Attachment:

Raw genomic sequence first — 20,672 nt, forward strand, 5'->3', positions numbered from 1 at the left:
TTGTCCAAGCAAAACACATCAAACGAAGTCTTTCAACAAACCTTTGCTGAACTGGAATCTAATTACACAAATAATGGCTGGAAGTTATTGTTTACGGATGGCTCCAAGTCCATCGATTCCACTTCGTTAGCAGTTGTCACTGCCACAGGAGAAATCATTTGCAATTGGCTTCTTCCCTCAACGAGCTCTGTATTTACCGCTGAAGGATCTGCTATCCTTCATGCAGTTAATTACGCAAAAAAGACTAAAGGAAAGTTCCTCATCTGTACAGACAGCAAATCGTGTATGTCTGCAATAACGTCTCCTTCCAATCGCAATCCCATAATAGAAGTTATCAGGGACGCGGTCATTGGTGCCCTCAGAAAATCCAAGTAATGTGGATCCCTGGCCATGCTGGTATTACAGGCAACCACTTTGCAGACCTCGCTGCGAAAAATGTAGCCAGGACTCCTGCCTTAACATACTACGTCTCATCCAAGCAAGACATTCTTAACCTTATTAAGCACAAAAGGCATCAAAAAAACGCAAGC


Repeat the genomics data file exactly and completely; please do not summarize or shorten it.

Raw genomic sequence first — 20,672 nt, forward strand, 5'->3', positions numbered from 1 at the left:
TTGTCCAAGCAAAACACATCAAACGAAGTCTTTCAACAAACCTTTGCTGAACTGGAATCTAATTACACAAATAATGGCTGGAAGTTATTGTTTACGGATGGCTCCAAGTCCATCGATTCCACTTCGTTAGCAGTTGTCACTGCCACAGGAGAAATCATTTGCAATTGGCTTCTTCCCTCAACGAGCTCTGTATTTACCGCTGAAGGATCTGCTATCCTTCATGCAGTTAATTACGCAAAAAAGACTAAAGGAAAGTTCCTCATCTGTACAGACAGCAAATCGTGTATGTCTGCAATAACGTCTCCTTCCAATCGCAATCCCATAATAGAAGTTATCAGGGACGCGGTCATTGGTGCCCTCAGAAAATCCAAGTAATGTGGATCCCTGGCCATGCTGGTATTACAGGCAACCACTTTGCAGACCTCGCTGCGAAAAATGTAGCCAGGACTCCTGCCTTAACATACTACGTCTCATCCAAGCAAGACATTCTTAACCTTATTAAGCACAAAAGGCATCAAAAAAACGCAAGC